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Shakespeare carries us to such a lofty strain of intelligent activity, as to suggest a wealth which beggars his own; and we then feel that the splendid works which he has created, and which in other hours we extol as a sort of self-existent poetry, take no stronger hold of real nature than the shadow of a passing traveller on the rock. The inspiration which uttered itself in Hamlet and Lear could utter things as good from day to day, for ever.
Are you conscious of the restful influence which the stars exert? To me they are the most soothing things in Nature. I am proud to say that I don't know the name of one of them. The glamour and romance would pass away from them if they were all classified and ticketed in one's brain. But when a man is hot and flurried, and full of his own little ruffled dignities and infinitesimal misfortunes, then a star bath is the finest thing in the world.
The indescribable innocence and beneficence of Nature-of sun and wind and rain, of summer and winter-such health, such cheer, they afford forever! and such sympathy have they ever with our race, that all Nature would be affected, and the sun's brightness fade, and the winds would sigh humanely, and the clouds rain tears, and the woods shed their leaves and put on mourning in midsummer, if any man should ever for a just cause grieve.
Very well then! Emancipation from huckstering and money, consequently from practical, real Judaism, would be the self-emancipation of our time. An organization of society [such as communism] which would abolish the preconditions for huckstering, and therefore the possibility of huckstering, would make [this] Jew impossible. His religious consciousness would be dissipated like a thin haze in the real, vital air of society. On the other hand, if the Jew recognizes that this practical nature of his is futile and works to abolish it, he extricates himself from his previous development and works for human emancipation as such and turns against the supreme practical expression of human self-estrangement.
Self-reflection, or - what comes to the same thing - the urge to individuation, gathers together what is scattered and multifarious and exalts it to the original of the One, the Primordial Man. In this way our existence as separate beings, our former ego nature, is abolished, the circle of consciousness is widened, and because the paradoxes have been made conscious, the sources of conflict are dried up.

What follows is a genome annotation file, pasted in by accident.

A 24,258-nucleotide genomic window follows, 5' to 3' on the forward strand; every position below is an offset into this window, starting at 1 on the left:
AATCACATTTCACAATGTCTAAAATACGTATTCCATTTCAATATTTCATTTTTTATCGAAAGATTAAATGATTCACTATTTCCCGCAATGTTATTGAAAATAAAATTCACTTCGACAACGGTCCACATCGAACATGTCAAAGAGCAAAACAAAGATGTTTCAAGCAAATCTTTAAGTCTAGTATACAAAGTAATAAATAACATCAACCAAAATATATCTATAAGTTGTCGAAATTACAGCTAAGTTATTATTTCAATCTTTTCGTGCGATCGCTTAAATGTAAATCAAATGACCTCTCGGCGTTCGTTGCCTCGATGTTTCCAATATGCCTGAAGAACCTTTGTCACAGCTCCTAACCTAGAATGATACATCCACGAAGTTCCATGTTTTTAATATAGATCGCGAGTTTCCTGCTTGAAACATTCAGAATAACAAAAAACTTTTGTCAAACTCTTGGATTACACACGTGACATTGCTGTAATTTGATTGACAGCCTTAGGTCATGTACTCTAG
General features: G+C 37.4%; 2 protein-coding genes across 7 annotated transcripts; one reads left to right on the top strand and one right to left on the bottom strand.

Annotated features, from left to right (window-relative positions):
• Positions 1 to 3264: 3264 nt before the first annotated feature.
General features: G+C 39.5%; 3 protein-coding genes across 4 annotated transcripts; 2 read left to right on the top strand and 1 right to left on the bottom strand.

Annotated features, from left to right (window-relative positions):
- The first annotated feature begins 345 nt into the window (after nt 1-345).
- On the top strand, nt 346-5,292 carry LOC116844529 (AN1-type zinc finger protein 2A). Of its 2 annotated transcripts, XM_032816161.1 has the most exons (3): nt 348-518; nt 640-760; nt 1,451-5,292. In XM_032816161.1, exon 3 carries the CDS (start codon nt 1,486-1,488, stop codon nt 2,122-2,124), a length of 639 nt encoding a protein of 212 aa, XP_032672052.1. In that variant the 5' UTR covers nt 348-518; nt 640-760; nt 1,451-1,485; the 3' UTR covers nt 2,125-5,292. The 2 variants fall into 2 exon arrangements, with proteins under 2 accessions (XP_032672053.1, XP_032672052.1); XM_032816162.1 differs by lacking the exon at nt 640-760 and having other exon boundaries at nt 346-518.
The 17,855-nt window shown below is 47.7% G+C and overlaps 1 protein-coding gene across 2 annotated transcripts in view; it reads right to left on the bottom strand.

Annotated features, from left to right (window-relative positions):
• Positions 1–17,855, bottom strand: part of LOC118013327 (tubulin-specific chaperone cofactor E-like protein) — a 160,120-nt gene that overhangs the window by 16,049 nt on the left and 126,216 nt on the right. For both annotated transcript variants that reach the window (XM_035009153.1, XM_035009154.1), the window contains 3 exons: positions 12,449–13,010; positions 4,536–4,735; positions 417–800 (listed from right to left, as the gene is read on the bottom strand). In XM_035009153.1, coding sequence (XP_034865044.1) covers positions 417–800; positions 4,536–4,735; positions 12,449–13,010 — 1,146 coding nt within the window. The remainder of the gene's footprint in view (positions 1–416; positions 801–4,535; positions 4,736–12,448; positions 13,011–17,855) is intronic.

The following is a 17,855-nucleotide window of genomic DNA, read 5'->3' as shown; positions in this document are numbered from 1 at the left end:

There are, in fact, as I began to say above, not a few principles which are the special property of mathematics, such principles as are discovered by the common light of nature, require no demonstration, and which concern quantities primarily; then they are applied to other things, so far as the latter have something in common with quantities. Now there are more of these principles in mathematics than in the other theoretical sciences because of that very characteristic of the human understanding which seems to be such from the law of creation, that nothing can be known completely except quantities or by quantities. And so it happens that the conclusions of mathematics are most certain and indubitable.
We cannot look upon our lives as dreams of a dreamer who has no awakening in all time. We have a personality to which matter and force are unmeaning unless related to something infinitely personal, whose nature we have discovered, in some measure, in human love, in the greatness of the good, in the martyrdom of heroic souls, in the ineffable beauty of nature, which can never be a mere physical fact nor anything but an expression of personality.
I do not speak here of divine truths... because they are infinitely superior to nature: God alone can place them in the soul... I know that he has desired that they should enter from the heart into the mind, and not from the mind into the heart, to humiliate that proud power of reasoning that pretends to the right to be the judge of the things that the will chooses; and to cure this infirm will which is wholly corrupted by its filthy attachments.
If the world is eternally moving and developing matter (as the Marxists think), reflected by the developing human consciousness, what is there static here? The point at issue is not the immutable essence of things, or an immutable consciousness, but the correspondence between the consciousness which reflects nature and the nature which is reflected by consciousness.
When, in the course of human events, it becomes necessary for one people to dissolve the political bands which have connected them with another, and to assume among the powers of the earth the separate and equal station to which the laws of nature and of nature's God entitle them, a decent respect to the opinions of mankind requires that they should declare the causes which impel them to the separation.